How to transfer appliqué design to dark fabric

I've done this a million times on light fabric, but suddenly I want to
mark some dark forest green fabric with a complicated (celtic knot-like)
appliqué design. The fabric's too dark to see through it on a light box
and the design area is quite large (about A3 size). I thought this would
be easy, but I find myself stumped!
Can anyone offer some ideas please?
I have some dressmaker's chalk pencils, but no idea how to actually
trace the design. I thought of pricking and pouncing, but it won't work
for me (lines too indistinct and they rub off as I handle the fabric).
Helppppp meeeeeeeee!!!!
Reply to
Trish Brown
Years ago when I used to make my own clothes I used to use "dressmaker's carbon" to mark onto dark material. Worked very well too. It came in about 4 colours including white. I was always able to get it off because I never pressed really hard. I haven't tried it with appliqué patterns but I imagine it should work.
Di
Reply to
Di Maloney
I have laid designs down using the dressmaker chalk, then do a running outline of the design in a contrasting thread [say red on black] by hand. That way if the design is rubbed off, no big deal, and you can still see where you are heading. It worked for me, YMMV
Ginger in CA
Reply to
Ginger in CA
In article ,
Carbon paper - it does come in various colors in the art supply section here. I can get it in white and yellow (and red and blue too I believe) Some stores also sell dressmakers carbon.
If the design is simple and pouncing doesn't work you could always turn it into a stencil and mark that way.
Tissue paper - trace the design on tissue paper. Using a contrasting thread baste along the design lines. Carefully remove the tissue paper. Now you can stitch - removing the basting as you go.
Tissue paper - I've also seen people just place the design on the tissue and baste around the design to hold it to the fabric and then embroider through the tissue and when all the embroidery is done carefully remove the tissue paper.
I also saw some special (wash away maybe?) interfacing type stuff used the same way. It was at a not a local quilt shop I was visiting and I don't see it listed on their website. But you traced your design, stitched through it and washed away the design paper.
Iron on transfer pencil - these pencils let you trace the design onto paper and then place the paper drawing side down on the dark fabric and iron the paper. This will melt the pencil lines and transfer them to your fabric. It will reverse the image unless you make a reverse which you trace and then transfer so be careful with words, etc where direction matters.
I used to sometimes transfer a quilt stencil by drawing it on nylon netting fabric with a permanent marker. Then I could pin that onto my top, trace it with a white colored pencil, remove the netting and see the design fairly well. I should think that might work with embroidery designs as well.
Hope you get it figured out.
marcella
Reply to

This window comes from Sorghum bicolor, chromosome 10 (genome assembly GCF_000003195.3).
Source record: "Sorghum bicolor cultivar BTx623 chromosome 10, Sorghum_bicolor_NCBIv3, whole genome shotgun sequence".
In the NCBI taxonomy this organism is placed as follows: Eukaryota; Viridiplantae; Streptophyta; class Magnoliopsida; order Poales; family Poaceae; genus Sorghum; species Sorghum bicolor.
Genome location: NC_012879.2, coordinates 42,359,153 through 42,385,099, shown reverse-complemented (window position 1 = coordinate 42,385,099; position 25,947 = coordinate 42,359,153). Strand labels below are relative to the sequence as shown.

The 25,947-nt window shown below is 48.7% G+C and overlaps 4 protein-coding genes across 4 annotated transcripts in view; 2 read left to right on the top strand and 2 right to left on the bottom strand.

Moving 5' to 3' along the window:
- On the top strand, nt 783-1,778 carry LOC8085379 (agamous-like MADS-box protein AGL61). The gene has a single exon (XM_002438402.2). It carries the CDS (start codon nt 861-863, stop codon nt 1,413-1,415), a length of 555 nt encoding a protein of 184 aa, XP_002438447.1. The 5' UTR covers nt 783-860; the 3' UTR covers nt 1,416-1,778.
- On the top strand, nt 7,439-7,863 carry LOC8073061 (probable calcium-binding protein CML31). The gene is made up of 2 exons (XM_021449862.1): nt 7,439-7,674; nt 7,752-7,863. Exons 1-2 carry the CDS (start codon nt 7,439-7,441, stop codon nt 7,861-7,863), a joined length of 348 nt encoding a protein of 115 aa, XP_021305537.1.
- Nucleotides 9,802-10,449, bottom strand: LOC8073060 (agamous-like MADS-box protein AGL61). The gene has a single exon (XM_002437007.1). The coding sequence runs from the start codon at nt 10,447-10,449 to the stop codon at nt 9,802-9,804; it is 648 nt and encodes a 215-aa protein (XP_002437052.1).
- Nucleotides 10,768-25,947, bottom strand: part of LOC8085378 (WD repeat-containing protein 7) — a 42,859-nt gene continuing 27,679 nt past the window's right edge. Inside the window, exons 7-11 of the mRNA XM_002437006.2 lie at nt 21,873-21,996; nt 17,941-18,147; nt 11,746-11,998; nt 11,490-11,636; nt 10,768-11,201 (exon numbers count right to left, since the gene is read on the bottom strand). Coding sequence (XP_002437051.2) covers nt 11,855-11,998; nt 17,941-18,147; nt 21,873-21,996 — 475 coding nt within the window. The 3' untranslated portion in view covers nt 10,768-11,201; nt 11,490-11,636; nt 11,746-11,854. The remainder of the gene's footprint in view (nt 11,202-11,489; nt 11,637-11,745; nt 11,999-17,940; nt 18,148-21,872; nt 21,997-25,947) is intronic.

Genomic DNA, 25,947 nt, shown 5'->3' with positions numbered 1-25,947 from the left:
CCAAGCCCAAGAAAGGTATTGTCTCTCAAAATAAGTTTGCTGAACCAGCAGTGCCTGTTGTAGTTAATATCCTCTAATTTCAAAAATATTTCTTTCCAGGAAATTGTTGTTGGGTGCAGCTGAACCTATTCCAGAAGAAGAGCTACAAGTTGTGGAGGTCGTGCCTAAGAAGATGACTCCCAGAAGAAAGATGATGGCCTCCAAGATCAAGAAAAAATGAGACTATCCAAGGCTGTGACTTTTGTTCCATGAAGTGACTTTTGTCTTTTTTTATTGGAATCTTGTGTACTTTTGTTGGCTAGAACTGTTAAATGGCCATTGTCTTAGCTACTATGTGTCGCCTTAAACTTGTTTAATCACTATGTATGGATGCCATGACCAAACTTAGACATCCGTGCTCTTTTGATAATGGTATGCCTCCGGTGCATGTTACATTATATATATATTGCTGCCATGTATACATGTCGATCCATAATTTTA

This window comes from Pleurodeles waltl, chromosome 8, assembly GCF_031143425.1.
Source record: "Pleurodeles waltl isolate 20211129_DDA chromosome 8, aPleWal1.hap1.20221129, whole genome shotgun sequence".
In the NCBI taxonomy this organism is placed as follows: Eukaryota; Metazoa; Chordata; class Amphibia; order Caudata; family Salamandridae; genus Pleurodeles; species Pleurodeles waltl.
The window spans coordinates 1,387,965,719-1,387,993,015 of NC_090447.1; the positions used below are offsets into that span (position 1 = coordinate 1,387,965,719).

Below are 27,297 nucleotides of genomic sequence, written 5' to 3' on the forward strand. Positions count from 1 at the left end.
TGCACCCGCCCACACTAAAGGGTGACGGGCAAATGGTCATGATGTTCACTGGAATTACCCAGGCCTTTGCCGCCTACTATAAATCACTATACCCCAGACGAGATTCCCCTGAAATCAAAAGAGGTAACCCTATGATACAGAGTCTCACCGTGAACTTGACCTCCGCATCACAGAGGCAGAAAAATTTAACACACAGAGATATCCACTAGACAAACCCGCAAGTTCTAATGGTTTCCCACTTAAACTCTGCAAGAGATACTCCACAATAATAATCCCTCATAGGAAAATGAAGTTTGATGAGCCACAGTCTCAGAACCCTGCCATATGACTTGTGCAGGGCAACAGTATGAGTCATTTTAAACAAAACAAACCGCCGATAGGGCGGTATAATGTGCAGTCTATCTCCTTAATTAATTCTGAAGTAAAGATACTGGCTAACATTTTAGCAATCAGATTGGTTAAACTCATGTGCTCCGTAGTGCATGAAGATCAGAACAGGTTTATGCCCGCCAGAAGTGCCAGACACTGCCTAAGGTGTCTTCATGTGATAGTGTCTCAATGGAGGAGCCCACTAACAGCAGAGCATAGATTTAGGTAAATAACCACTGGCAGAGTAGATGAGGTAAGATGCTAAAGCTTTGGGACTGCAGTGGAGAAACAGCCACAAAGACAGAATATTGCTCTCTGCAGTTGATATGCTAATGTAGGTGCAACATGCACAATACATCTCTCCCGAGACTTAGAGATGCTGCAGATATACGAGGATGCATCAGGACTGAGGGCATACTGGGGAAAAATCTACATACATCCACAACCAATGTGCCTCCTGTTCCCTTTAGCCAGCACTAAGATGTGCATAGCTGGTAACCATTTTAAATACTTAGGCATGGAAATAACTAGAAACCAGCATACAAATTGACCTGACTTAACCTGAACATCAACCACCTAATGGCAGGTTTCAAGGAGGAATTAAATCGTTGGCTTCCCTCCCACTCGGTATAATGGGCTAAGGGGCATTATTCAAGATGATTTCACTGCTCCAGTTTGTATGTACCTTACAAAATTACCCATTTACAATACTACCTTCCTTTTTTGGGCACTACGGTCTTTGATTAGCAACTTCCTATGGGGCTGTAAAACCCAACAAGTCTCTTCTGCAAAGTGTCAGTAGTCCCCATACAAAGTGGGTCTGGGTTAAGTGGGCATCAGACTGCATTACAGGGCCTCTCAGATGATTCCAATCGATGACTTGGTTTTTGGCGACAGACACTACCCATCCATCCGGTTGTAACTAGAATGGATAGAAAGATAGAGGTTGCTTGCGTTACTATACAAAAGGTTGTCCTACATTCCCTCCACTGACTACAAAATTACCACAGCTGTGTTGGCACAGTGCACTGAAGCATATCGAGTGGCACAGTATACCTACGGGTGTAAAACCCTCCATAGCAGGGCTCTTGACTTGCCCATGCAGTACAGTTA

Marcella Peek
Marcella's just hit on a brilliant idea. There's some Floriani 'wet & gone' here that's intended for the embroidery machine. However (!) I'm betting it could be used for a celtic design. The 'wet & gone' really does go away and it would be very easy to trace the design onto it, attach it to your dark fabric, do your appliquéing and rinse it away. 500 points and a gold star to Marcella. For sure, the Floriani isn't the only 'wash away'. There are some other brands. Do try that idea and report back. Polly
Reply to
Polly Esther
On Tue, 31 Jan 2012 21:24:14 +1100, Trish Brown wrote:
--Glue or pin the pattern to the back of the fabric; FMQ or straight stitch the design on with a sewing machine with water soluble thread in the bobbin. Soak the completed design to remove paper and basting thread when you're done.
--Baste the design through paper or water soluble stabilizer by hand.
--See if a fine metallic silver thread will transfer (like a heat pencil transfer).
--See if you can see the design through the fabric on a window on a sunny day (sunlight is MUCH stronger than a light box)
--Draw the design on water soluble stabilizer with a silver pen and baste or glue that directly to the fabric.
Reply to
Kay Lancaster
Dear everyone!
Thanks so much for all the excellent suggestions! I'm still not completely sure which method I'll be using, but I went to shop in Spotlight today in the hope of finding dressmaker's carbon paper and light-coloured transfer pencils. Hah! Fat chance! So, it's looking as though I might be needing to baste through tissue paper. I'll give it a go and let you know how it worked out.
Thanks again to everyone who posted and emailed. It makes me feel so much more confident to have moral support! ;D
Reply to
Trish Brown
That might be just as well, Trish. Dressmaker's carbon sometimes is seriously permanent and if you had an oops, you may have had to live with it. One more suggestion - when I was transferring a celtic, I grew weary of basting both lines and finally decided I would just baste the middle of the road. That worked well but it was for a crib quilt that was hoping to have a rough and tumble life. Polly
Reply to
Polly Esther

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